ANGLICAN and Methodist schools and academies in England will no longer be graded on how effectively they uphold their Christian foundation, under a new framework that instead requires an inspector to “make a judgement” on this.
The new framework for the Statutory Inspection of Anglican and Methodist Schools (SIAMS) was announced in November 2022. SIAMS inspections, carried out under section 48 of the 2005 Education Act, cover the religious education (RE), collective worship, and spiritual, moral, social, and cultural education in Church of England and Methodist schools and academies in England. SIAMS was created by the C of E education office 30 years ago.
Currently, SIAMS inspectors award a school one of four grades: Excellent, Good, Requires Improvement, and Ineffective. From September, this will be scrapped. Instead, the “vision and practice” of schools will be categorised as either “living up to” or “not fully” living up to the Christian foundation.
Introducing the new framework in an article for Schools Week last Friday, the national director of SIAMS, Dr Margaret James, writes: “SIAMS will not reduce its findings to a grade word or number. Instead, it will provide a narrative account of the school’s strengths and areas for development.”
Reasons for schools being placed in the second category (not fully living up to Christian vision), “could include, for example, RE not being effective, collective worship not enabling pupils and adults to flourish spiritually or people not being treated well, and will require urgent attention”.
A presentation on the new framework in November explained that inspections would focus on “impact” by “asking high-level questions, scrutinising a range of evidence, and observing typical school practice”. Six questions for all schools would replace the current “exhaustive lists of criteria”, it says. Voluntary aided schools would have a seventh question on the teaching and learning of RE.
The set questions (with sub questions) focus on the extent to which a school’s “theologically rooted Christian vision” is maintained and enhanced through the curriculum, collective worship, and culture, and on the quality and effectiveness of RE.
Dr James writes that dispensing with tick-box criteria “respectfully” allows school leaders to demonstrate how they are carrying out vision and practice and to “provide robust evidence to substantiate their claims”.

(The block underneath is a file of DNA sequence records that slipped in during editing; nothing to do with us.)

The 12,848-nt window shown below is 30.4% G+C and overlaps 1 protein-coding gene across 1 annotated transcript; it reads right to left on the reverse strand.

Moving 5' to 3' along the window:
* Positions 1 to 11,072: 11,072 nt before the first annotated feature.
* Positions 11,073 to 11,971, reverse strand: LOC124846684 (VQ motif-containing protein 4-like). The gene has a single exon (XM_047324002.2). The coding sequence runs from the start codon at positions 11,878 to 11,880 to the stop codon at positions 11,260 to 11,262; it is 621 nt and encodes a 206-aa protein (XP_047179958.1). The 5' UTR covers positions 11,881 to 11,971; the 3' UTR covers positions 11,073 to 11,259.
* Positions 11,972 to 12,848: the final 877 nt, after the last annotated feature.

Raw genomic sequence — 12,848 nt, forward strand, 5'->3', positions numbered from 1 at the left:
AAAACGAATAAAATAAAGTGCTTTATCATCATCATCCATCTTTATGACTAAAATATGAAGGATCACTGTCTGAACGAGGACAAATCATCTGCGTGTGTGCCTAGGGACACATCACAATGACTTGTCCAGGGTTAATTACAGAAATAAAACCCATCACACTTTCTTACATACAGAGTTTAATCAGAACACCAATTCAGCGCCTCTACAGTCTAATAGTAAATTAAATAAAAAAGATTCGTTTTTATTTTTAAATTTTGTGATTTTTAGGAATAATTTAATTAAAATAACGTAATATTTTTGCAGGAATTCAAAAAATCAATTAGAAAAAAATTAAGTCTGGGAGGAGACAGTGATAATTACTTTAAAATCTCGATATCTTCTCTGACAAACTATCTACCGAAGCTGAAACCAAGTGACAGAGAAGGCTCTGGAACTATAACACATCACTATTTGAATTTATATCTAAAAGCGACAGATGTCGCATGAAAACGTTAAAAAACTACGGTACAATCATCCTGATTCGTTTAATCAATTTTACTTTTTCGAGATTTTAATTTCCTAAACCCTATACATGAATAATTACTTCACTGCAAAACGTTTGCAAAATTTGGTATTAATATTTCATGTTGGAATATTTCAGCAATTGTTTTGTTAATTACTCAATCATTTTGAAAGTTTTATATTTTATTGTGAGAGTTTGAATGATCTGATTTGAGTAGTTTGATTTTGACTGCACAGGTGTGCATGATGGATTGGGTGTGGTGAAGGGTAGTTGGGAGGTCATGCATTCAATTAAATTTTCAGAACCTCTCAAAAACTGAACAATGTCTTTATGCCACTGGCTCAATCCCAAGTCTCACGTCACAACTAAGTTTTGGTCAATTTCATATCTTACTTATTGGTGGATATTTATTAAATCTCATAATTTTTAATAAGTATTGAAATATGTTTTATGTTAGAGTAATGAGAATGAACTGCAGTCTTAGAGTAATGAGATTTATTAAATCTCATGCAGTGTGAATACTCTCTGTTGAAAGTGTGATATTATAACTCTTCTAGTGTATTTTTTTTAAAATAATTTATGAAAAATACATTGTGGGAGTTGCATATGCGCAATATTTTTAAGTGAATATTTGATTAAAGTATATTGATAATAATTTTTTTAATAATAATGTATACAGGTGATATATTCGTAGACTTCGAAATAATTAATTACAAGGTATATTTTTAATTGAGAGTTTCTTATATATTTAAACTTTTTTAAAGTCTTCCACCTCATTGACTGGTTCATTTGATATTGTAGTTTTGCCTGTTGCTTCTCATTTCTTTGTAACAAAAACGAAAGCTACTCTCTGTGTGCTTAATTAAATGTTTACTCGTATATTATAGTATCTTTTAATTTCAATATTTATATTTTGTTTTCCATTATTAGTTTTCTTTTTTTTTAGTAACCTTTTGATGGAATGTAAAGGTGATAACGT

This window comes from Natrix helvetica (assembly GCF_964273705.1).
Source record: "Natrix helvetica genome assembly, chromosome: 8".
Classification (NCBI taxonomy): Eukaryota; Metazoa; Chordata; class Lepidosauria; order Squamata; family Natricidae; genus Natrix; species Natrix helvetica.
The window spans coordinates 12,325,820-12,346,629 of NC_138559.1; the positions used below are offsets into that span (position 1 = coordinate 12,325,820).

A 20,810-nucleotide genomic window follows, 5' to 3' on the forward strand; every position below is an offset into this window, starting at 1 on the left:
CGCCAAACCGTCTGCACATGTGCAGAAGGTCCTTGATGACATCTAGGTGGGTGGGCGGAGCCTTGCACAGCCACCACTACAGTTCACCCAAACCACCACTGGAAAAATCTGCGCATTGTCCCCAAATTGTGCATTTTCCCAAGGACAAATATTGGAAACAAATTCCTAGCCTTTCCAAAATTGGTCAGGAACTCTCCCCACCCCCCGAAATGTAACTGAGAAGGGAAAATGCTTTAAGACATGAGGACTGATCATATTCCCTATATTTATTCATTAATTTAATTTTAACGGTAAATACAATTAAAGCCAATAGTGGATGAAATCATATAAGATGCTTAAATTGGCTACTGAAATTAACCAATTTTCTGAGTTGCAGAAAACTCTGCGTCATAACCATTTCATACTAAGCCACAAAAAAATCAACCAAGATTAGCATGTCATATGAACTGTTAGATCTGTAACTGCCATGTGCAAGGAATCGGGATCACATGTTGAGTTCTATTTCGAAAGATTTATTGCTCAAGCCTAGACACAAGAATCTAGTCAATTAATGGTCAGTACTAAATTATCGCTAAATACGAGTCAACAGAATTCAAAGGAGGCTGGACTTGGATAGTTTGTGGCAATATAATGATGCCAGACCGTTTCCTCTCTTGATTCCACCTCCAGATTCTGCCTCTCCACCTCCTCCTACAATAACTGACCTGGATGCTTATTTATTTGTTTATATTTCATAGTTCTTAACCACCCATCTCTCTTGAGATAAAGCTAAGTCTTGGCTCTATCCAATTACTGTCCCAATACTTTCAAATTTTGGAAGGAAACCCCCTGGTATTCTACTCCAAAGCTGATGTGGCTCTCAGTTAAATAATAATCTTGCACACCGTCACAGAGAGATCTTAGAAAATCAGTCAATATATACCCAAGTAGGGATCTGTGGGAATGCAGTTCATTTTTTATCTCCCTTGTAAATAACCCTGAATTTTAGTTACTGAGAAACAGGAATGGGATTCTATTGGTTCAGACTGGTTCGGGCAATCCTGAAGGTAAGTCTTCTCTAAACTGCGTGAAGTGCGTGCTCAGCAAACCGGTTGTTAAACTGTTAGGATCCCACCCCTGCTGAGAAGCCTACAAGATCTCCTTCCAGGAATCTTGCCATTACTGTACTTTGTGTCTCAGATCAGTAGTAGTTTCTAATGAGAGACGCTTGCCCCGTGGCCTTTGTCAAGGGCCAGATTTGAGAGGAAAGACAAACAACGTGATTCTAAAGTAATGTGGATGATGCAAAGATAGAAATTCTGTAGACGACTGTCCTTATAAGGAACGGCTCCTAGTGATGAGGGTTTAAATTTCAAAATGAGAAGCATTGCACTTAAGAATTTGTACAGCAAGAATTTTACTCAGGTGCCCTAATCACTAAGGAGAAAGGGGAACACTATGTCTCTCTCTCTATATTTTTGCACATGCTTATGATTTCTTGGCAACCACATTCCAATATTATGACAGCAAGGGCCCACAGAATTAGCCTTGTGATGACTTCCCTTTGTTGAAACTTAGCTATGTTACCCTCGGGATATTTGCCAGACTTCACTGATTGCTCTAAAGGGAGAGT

She continues: “Replacing grades with judgments has understandably grabbed the attention of headline writers, but all of the changes we’ve brought in have arisen from our vision of what school inspection should look like so that it too serves the common good.”
What it means to be a church school was unchanged, she said, and no new demands were being imposed on schools. “However, the collaborative, context-specific manner of inspection heralds a radically new approach, recognising the professionalism and expertise of school leaders and focusing exclusively on the impact of actions rather than on the actions themselves.”
The pressure of graded school inspections came to the fore this week after it was reported that a headteacher, Ruth Perry, took her own life in January while she waited for the official publication of an Ofsted report that she had learnt would rate her school — Caversham Primary School in Reading — as inadequate.
Her family said in a statement: “We are in no doubt that Ruth’s death was a direct result of the pressure put on her by the process and outcome of an Ofsted inspection at her school. We do not for an instant recognise Ofsted’s ‘inadequate’ judgement as a true reflection of Ruth’s exemplary leadership or of the wonderful school she led.”
They joined the National Education Union and others in calling for a reform of the inspection system, which they said should be “positive” and “genuinely supportive”.